The in-form duo of H. S. Prannoy and Lakshya Sen will be at the forefront of India’s medal hunt at the BWF World Championships beginning here on Monday.
All eyes will also be on Satwiksaraj Rankireddy and Chirag Shetty, the country’s best doubles pair at world number 2, as they look to better the colour of the bronze that they claimed in the last edition.
India has won 13 medals, including one gold, four silvers and 8 bronze medals since 1977 when the tournament first started before turning into a biennial event from 1983 to 2005. It has been an annual event, with the exception of the Olympic year, ever since.
While the legendary Prakash Padukone was the first Indian to win a medal -- a bronze -- at the World Championships in 1983, the country’s shuttlers, led by PV Sindhu, have managed to win at least one medal since 2011.
Sindhu, the 2019 champion, is the most successful Indian with five medals but she has not been able to reach the podium since the Basel edition and has looked a pale shadow of her former self this season.
Kidambi Srikanth and Lakshya Sen, however, swelled India’s medal tally with silver and bronze in the 2021 edition, while Satwik and Chirag secured a bronze in 2022.
One player who has been lurking around the podium in the last editions is Prannoy, who finished at the quarterfinal stage in both 2021 and 2022 and would favourite this time, given his consistent run in the last 12 months.
With a Malaysia Masters win and a final finish at the Australian Open, Prannoy is looking in good shape to tick another box when he begins his campaign against Finland’s Kalle Koljonen, ranked 56th in the world.
The ninth-seeded Indian is likely to face the tricky Chico Aura Dwi Wardoyo of Indonesia next.
Sen too will look to hang around for the weekend as he opens against world No. 110 Georges Julien Paul of Mauritius and is expected to meet Korea’s Jeon Hyeok Jin next. A favourable result is likely to pit him against third seed Kunlavut Vitidsarn in round 3.
Srikanth has been erratic this season with his game imploding at crucial junctures and he would look to turn it around quickly in the pre-Olympic season with Paris qualification on the line.
The 30-year-old from Guntur will square off against a tougher opponent in Japan’s world number 15 Kenta Nishimoto. A 6-3 head-to-head record over the Japanese player, however, will give the Indian enough confidence as he begins his campaign here.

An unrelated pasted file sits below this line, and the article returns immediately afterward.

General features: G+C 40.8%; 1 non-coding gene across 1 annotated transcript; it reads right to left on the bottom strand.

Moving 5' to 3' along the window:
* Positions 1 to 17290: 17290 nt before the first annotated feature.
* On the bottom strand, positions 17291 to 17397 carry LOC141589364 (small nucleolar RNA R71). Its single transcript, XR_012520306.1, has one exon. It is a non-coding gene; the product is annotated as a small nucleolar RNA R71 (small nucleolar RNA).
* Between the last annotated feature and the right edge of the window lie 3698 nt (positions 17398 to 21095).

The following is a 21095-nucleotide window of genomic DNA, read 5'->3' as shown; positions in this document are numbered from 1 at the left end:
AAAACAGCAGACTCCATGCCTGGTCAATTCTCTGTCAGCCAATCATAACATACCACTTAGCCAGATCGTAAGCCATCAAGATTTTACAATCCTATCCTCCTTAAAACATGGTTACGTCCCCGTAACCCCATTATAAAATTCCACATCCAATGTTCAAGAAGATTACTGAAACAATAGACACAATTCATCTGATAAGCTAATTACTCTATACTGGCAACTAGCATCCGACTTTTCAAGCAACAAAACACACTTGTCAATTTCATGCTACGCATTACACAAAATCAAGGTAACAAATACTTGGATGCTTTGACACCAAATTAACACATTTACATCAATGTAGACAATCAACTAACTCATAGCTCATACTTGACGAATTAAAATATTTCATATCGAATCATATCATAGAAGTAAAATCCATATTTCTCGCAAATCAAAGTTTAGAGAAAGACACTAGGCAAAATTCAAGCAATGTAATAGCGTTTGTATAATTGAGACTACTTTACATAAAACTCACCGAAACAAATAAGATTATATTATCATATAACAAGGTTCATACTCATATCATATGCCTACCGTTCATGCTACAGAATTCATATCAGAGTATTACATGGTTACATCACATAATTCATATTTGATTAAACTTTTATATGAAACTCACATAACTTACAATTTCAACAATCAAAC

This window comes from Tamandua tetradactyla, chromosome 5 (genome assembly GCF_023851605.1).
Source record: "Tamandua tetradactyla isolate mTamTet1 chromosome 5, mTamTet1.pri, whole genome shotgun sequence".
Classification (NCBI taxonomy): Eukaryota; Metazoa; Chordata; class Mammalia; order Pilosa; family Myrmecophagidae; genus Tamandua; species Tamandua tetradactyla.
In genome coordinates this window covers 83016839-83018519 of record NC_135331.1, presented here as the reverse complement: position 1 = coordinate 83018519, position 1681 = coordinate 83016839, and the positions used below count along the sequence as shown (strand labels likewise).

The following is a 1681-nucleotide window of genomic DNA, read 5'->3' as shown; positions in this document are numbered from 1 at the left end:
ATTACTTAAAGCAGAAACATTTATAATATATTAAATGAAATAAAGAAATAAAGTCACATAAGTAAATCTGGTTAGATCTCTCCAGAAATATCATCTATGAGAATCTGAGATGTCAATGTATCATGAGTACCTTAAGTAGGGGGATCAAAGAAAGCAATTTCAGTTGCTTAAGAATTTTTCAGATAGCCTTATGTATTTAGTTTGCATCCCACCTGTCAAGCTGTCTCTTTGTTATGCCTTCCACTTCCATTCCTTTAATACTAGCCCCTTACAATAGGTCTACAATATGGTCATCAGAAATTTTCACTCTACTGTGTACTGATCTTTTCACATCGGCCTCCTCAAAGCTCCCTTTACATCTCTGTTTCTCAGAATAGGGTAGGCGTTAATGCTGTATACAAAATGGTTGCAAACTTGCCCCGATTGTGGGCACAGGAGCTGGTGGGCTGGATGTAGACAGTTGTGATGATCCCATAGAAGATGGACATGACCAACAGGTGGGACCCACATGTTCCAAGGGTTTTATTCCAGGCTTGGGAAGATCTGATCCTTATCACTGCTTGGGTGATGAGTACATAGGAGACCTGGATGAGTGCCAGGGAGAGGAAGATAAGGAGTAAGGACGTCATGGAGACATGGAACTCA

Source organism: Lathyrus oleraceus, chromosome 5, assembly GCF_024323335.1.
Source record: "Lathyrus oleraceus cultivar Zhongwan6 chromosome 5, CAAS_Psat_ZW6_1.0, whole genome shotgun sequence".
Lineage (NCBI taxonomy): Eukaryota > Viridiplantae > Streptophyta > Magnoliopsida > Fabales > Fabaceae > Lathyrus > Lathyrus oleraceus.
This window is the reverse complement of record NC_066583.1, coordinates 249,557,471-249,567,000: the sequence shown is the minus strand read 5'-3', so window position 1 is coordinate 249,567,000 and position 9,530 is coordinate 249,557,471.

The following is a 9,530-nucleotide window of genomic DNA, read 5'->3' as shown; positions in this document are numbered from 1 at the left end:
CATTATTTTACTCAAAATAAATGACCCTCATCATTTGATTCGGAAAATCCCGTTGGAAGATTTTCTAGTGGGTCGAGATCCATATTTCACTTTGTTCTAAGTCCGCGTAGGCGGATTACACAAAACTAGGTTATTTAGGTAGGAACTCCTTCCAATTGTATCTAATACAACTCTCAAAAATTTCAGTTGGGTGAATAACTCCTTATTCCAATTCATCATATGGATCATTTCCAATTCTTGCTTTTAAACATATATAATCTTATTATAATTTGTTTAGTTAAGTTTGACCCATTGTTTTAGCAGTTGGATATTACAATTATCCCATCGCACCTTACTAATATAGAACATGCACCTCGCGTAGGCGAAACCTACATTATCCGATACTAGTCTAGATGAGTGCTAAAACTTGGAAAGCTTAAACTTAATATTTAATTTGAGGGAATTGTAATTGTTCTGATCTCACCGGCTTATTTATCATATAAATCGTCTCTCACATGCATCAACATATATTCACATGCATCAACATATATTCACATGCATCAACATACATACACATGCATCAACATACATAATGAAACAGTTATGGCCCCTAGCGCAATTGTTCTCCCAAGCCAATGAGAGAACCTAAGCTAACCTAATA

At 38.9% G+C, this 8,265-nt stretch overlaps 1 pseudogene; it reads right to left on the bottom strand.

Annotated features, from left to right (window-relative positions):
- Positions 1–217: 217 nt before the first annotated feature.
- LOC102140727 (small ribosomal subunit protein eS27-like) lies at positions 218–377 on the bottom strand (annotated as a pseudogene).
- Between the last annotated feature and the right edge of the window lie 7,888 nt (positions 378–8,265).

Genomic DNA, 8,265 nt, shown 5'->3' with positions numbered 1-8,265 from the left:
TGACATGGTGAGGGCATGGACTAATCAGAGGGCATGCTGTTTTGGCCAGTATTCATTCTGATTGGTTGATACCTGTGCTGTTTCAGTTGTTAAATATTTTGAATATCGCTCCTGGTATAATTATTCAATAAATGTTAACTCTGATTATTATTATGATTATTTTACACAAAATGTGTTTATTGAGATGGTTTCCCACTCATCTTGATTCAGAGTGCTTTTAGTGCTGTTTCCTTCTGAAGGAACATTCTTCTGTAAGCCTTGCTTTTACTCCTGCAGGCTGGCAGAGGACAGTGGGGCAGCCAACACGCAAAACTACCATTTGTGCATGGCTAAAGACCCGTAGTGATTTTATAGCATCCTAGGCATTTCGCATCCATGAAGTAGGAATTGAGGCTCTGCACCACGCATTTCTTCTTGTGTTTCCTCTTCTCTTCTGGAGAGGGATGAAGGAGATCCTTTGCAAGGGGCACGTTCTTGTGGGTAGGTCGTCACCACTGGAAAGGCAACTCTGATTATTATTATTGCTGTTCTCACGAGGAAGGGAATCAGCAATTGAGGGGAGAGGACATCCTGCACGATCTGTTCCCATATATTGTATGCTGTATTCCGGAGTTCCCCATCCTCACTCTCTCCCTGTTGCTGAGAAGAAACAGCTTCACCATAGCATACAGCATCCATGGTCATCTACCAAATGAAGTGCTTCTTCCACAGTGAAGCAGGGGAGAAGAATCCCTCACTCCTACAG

Indonesia’s world number 2 Anthony Ginting’s withdrawal has opened up the draw for Srikanth and the world number 20 Indian is expected to reach the quarterfinals at least if he manages to play to his potential.
Sindhu, silver medallist in 2017 and 2018 and bronze medal winner in 2013 and 2014, has been handed a bye and will play the winner of the match between Japan’s Nozomi Okuhara and Vietnam’s Thuy Linh Nguyen.
However, the shoulders that will carry the load of expectations most are of Satwik and Chirag, given their sensational show with a title-winning run at the Indonesia Open, Asia Championships, Swiss Open and Korea Open in 2023.
The second seeds, who have received a bye in the first round, are expected to go deep in the draw if one goes by their dominating run this season.
Treesa Jolly and Gayatri Gopichand, the two-time semifinalists at the All-England championships, also have got a bye.
Among other Indians, Ashwini Bhat K/Shikha Gautam, Rohan Kapoor/N Sikki Reddy and Venkat Prasad/Juhi Dewangan are also in the fray.
It is the fifth time Copenhagen will stage the championships, the most among all hosts. The Danish capital previously hosted the event in 1983, 1991, 1999 and 2014.
The Royal Arena, which opened in February 2017, is a big arena and players are likely to get into a physical battle in slow conditions.
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